Lovely project! Thanks so much for sharing this tutorial! These would be a perfect gift for my sister-in-law for Christmas. I like to include laundering instructions with all my handmade gifts. Would you recommend hand laundering and air drying flat, or do you think dry cleaning would be preferable. I'm concerned about the sashiko thread shrinking since it's cotton. I've done sashiko embroidery before but never on something that needed to be washed.

  7. purl bee says:

    Hi Lynne-

    Thank you for your great question. They can be machine washed. We recommend pre-washing the fabric for anything that you'll be washing later. If you do that these should shrink very minimally and just need to be pressed flat after drying,



  8. Jamie says:

    These are lovely. Pottery Barn used to carry a quilt that was stitched this way; they called it a cross-stitch quilt, and I tried in vain to find out something about the technique. This is it–Sashiko! Can't wait to try it. Thank you for the project.

  9. Janet Brown says:

    So beautiful! Love the simplicity and the neutral gray tones.

  10. Mary Fox says:

    I have done a lot of sashiko, but the items I've found (usually kits) are never as useful or as detailed as these wonderful place mats. Nice work!

  11. Val says:

    do you sell kits for this lovely project?

  12. purl bee says:

    Hi Val-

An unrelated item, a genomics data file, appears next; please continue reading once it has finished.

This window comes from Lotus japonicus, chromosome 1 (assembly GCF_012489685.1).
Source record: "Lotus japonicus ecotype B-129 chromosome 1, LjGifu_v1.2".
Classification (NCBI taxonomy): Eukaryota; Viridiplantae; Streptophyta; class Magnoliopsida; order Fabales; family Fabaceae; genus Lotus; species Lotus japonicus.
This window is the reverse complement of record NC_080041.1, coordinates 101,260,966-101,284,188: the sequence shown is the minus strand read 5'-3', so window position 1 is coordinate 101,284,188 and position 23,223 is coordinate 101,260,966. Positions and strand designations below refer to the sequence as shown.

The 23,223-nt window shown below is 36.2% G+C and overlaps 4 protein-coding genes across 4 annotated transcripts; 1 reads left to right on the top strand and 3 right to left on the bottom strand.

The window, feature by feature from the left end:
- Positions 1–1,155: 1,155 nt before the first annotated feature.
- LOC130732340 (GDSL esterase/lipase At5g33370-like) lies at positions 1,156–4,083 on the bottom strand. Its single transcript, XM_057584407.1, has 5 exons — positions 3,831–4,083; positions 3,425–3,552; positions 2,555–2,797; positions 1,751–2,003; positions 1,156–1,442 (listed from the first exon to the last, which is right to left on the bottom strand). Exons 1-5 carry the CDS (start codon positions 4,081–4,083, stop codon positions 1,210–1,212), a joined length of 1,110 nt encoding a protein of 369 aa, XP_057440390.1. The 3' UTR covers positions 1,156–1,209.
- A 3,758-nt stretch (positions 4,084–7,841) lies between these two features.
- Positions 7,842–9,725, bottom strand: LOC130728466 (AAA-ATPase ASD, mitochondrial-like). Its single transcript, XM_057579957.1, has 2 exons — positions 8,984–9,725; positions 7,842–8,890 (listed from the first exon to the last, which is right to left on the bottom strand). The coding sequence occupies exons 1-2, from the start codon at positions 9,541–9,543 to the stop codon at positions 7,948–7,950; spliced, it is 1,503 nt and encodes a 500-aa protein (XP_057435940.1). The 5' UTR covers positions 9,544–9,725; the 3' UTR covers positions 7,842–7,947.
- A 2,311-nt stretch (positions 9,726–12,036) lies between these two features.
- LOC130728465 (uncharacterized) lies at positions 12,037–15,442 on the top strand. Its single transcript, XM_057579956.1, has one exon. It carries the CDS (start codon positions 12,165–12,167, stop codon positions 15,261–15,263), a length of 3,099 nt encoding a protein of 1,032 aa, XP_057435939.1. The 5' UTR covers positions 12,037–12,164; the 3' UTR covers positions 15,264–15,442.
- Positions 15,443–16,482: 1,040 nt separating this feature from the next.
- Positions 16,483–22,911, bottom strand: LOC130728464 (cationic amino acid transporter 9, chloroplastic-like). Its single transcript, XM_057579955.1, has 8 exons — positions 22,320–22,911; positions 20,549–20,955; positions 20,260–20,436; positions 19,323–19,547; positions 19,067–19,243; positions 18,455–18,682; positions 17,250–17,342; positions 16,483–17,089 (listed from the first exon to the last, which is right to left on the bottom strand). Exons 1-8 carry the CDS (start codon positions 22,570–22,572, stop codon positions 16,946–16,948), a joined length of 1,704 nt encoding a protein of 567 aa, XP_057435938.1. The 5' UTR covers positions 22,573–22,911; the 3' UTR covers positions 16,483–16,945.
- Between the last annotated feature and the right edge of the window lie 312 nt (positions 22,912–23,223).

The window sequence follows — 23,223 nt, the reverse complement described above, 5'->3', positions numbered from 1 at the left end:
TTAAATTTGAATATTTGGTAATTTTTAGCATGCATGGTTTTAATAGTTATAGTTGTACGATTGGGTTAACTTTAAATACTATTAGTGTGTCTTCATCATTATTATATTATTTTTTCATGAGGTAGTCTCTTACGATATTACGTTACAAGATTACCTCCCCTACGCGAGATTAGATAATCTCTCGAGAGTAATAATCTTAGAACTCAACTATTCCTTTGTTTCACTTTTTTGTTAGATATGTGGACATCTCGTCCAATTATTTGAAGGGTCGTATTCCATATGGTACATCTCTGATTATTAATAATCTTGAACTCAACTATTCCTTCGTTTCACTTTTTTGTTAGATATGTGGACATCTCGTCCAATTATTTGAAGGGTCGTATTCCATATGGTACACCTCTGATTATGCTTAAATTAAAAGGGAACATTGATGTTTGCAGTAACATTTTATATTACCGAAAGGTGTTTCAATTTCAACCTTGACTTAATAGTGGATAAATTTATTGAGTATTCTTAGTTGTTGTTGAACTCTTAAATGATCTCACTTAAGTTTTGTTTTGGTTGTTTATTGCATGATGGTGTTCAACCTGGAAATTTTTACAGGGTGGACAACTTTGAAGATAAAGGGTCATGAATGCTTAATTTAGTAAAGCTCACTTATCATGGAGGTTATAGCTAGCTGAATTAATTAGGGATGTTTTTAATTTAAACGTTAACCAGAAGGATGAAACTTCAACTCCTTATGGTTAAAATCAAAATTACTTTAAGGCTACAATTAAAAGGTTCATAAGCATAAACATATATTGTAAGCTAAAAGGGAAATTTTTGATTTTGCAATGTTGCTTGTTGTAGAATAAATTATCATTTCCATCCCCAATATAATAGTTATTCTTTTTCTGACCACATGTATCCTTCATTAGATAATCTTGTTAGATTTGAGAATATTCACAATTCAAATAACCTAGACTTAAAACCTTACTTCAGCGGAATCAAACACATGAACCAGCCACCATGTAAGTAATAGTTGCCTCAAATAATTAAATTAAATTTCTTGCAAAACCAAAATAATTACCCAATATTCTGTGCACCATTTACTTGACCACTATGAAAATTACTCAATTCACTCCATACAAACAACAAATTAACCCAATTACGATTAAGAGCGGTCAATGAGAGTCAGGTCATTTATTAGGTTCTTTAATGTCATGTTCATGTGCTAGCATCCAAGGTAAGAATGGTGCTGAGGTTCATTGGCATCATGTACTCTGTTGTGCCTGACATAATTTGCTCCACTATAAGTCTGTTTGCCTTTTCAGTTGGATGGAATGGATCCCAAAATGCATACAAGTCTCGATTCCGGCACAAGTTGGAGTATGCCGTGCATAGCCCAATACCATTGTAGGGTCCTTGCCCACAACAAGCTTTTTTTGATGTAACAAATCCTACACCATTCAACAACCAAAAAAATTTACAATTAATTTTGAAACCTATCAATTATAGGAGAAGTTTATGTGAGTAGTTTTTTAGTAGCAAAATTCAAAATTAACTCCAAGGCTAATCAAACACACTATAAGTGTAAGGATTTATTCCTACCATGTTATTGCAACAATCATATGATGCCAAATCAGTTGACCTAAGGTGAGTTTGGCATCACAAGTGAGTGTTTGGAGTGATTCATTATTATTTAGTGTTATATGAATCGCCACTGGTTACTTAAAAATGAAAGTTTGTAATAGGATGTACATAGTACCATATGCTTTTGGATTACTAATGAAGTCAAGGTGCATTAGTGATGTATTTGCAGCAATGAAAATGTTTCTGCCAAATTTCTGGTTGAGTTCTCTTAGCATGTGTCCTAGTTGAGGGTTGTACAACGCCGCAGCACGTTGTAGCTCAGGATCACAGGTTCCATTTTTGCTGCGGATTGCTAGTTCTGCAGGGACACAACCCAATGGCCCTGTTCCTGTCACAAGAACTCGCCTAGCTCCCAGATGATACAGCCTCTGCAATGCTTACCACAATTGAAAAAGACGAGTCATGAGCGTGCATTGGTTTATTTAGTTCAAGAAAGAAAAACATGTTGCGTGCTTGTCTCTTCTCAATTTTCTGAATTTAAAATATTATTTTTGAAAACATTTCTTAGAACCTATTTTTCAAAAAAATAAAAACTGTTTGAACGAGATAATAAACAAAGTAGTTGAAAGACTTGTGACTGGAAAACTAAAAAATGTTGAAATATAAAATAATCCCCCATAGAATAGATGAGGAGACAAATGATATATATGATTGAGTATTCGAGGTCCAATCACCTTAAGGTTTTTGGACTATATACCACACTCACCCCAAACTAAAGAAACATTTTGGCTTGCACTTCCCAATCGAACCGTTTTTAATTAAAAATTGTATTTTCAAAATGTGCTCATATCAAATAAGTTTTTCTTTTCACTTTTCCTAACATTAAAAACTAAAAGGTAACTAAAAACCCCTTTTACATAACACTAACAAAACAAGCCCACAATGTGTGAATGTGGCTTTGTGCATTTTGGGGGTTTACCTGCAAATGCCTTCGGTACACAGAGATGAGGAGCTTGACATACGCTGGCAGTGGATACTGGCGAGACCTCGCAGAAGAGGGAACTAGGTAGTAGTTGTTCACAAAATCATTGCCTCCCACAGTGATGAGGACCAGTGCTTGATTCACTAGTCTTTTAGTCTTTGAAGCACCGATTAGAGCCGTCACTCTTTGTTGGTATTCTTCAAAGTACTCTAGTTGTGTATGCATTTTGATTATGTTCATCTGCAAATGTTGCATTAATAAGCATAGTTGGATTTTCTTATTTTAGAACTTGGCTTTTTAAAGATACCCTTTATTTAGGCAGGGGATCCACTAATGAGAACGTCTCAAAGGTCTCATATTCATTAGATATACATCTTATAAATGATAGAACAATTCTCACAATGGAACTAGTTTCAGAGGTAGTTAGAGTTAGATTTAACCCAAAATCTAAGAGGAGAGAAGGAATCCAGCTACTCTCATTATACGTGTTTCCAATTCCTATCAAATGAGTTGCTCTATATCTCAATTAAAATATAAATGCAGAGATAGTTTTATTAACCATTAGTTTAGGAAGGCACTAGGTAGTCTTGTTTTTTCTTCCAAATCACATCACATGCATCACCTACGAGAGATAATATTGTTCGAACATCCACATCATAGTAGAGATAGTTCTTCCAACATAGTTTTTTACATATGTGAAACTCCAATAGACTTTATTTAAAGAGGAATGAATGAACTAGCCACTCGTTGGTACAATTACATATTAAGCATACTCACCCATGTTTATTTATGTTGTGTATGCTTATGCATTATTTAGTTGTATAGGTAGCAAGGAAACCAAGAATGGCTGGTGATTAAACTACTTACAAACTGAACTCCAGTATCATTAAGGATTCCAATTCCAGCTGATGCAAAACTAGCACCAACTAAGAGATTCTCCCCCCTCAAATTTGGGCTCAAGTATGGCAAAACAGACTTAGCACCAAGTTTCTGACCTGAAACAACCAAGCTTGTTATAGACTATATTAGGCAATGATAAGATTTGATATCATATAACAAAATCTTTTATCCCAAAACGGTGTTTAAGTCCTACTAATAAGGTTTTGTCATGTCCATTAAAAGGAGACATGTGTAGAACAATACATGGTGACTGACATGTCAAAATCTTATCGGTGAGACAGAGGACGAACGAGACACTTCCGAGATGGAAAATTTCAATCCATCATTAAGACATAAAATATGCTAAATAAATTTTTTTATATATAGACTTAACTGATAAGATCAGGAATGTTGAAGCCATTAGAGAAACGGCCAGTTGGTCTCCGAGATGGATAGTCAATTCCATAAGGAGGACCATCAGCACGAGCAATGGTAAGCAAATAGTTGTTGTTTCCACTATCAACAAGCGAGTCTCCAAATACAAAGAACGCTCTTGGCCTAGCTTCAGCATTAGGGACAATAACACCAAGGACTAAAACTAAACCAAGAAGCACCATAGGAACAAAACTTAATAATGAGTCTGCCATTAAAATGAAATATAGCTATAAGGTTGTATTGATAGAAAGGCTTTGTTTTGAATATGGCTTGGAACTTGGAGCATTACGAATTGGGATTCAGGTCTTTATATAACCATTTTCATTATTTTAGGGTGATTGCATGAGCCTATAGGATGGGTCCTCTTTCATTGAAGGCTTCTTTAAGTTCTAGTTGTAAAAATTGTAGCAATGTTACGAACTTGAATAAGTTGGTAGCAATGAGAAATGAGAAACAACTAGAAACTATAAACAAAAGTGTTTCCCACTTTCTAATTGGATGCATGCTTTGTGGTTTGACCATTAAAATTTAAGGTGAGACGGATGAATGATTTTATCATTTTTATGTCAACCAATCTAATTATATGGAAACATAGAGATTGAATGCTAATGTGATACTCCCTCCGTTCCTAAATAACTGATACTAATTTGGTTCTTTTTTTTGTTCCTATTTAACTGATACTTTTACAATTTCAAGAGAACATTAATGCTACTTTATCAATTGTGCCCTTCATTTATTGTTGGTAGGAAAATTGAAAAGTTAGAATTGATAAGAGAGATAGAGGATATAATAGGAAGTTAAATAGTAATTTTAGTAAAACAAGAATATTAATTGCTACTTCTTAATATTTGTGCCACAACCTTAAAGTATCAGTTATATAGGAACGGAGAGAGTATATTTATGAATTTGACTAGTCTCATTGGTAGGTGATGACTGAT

We don't sell kits for this project but you can buy all the materials by clicking on the items listed in the materials section. Or if you'd prefer to shop by phone you can call our webstore at 800-597-PURL and they will be happy to get all the supplies together for you.

    Thank you so much for writing in!


  13. Peggy Mowry says:

    Lovely, simple and desirable. I want to make these. I found a tutorial for how to handle the Sashiko thread after opening the package here:
    Thank you for your tutorial. Your detailed photos are great and make the project seem oh so do-able.
    Peggy Mowry

  14. Andrea says:

    Hi there!
    I will be making these for my daughter in New York and wonder how much cotton batting to buy to make the 4 placemats, please. We have both been admiring these placemats for some time, and now is the time to act!
    Thanks for the wonderful ideas and raw materials.

  15. Andrea says:

    never mind about the amount of batting – your list is clear and at your website I can see just what I need to order.

  16. RW in DC says:

    Molly & Judy: I recommend a site that offers a number of browser specific buttons to print out Purlbee & other webcontent.

  17. Linda says:

    This would make a great workshop at Purl.

  18. Katie says:

    Do you or will you sell a set of these placemats? I have been looking all over for some simple quilted placemats. Please let me know if you will make a set for me. Thanks you!!!

  19. purl bee says:

    Hi Katie-

    We don't sell any of our finished projects, just the materials to make them. If you're interested in having some of these sewn for you our store might be able to help you to find a seamstress. You could give them a call at 212-420-8796



  20. Boston mm says:

    I've been admiring these and (finally) as a housewarming gift. A comment: I have found the bias strip trickier to sew on than I expected. (Give the "up close" nature of placemats the stitching needs to be good!) I recommend basting by hand and then following up with machine stitching, as above.)

    If anyone has alternate suggestions, pls relay. I'm not finished so am interested in more efficient approaches.)